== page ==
I’ve realised in recent years that if you have a chance to see a legend, you see the legend. I saw Prince perform just two months before he died, but I’ll always regret not seeing Leonard Cohen giving his last concert ever in Auckland or missing out on what turned out to be David Bowie’s final tour in 2004.
So when soul legend Mavis Staples came to town, I made sure to be there because I didn’t want to miss what might be my only chance to see her way down here in NZ. That may sound a bit morbid, but honestly, Mavis and outstanding opening act Tami Neilson were actually one of the most life-affirming, optimistic shows I’ve been to in ages. In a time when the news seems to bring us down almost every day, you need a little Mavis Staples singing that “love is the only transportation.”
It’s hard to sum up just how awesome Mavis Staples’ career has been. She’s been singing since 1950, when she was just 11 years old, with the family Staple Singers. She marched with Martin Luther King Jr. Bob Dylan wanted to marry her. She’s worked with everyone from Prince to Jeff Tweedy to Curtis Mayfield. Songs like “I’ll Take You There” and “Respect Yourself” are part of American history.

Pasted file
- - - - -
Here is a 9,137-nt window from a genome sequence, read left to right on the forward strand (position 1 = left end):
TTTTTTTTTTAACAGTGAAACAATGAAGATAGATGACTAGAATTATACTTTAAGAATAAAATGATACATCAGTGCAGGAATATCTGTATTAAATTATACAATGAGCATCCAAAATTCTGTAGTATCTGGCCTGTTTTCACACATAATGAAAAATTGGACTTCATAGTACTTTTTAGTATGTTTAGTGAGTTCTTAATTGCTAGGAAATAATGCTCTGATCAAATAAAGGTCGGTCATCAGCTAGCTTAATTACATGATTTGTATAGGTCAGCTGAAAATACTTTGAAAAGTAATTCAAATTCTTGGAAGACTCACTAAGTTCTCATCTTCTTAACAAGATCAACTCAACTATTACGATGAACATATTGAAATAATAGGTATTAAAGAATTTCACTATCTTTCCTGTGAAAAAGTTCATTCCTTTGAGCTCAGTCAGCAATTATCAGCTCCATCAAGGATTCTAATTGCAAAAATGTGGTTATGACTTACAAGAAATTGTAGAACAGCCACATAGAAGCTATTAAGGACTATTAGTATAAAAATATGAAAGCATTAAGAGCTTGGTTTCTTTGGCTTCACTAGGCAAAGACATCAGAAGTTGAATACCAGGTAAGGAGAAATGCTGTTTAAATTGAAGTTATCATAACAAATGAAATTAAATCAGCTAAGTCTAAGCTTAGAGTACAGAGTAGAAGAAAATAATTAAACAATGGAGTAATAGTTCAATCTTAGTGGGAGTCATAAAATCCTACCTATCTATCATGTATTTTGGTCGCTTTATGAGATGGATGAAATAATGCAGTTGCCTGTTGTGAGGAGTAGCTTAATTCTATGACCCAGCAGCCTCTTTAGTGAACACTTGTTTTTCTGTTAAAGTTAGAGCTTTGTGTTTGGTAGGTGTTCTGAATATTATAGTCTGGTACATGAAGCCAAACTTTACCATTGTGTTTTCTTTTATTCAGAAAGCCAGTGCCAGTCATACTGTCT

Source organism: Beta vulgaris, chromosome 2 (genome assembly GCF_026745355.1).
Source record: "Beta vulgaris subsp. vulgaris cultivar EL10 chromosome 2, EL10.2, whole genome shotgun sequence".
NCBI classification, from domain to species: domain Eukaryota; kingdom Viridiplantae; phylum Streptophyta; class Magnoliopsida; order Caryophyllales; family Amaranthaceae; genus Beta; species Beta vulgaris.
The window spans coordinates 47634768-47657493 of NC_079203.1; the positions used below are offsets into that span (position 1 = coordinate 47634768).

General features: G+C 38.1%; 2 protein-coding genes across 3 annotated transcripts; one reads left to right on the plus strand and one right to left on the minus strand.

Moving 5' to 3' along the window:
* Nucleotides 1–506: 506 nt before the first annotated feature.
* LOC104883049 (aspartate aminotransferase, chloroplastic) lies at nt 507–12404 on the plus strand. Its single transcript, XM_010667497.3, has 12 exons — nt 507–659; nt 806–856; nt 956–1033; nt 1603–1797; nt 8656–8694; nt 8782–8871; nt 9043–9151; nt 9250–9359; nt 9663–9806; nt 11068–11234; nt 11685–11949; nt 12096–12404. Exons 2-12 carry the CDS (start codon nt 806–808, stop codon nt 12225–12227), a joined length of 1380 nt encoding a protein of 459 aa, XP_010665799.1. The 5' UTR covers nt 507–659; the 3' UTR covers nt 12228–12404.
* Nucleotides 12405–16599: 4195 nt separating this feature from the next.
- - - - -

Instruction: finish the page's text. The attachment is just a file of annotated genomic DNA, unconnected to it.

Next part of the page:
Today, Mavis Staples is a few months away from 80 years old, she’s barely five feet tall, and she was obviously nursing a sore throat, but she still tore the roof off the Civic Theatre in Auckland with her soaring voice and inspirational message.
Backed up by a crack back-up band, for an hour or so she took us through soul and gospel history, covering Funkadelic and the Talking Heads, and hammering home her message of positivity against the odds – “Build a Bridge,” “We Get By,” “No Time For Cryin’” – it’s all about rising up and carrying on. Mavis even joked that she might run for President. I’d vote for her in a second over the current occupant.
Opening for Mavis was the wonderful Tami Neilson, a Canadian/New Zealander country singer I’ve been wanting to see for ages. She didn’t disappoint, nearly managing to actually upstage Mavis Staples with a rip-roaring fierce set of her rockabilly/country anthems. She’s got a stunning stage presence, all retro charm and easygoing charisma. Neilson’s got a voice like Patsy Cline and Dolly Parton had a super-charged baby and she let it tear through the Civic. Stragglers who wandered in late because they’re too cool to see an opening act were missing one of the best performances I’ve seen in ages, proud and strong and every way a match for Mavis Staples. If you don’t know Tami Neilson, check her out. I’d say she’s on her way to being a legend, too.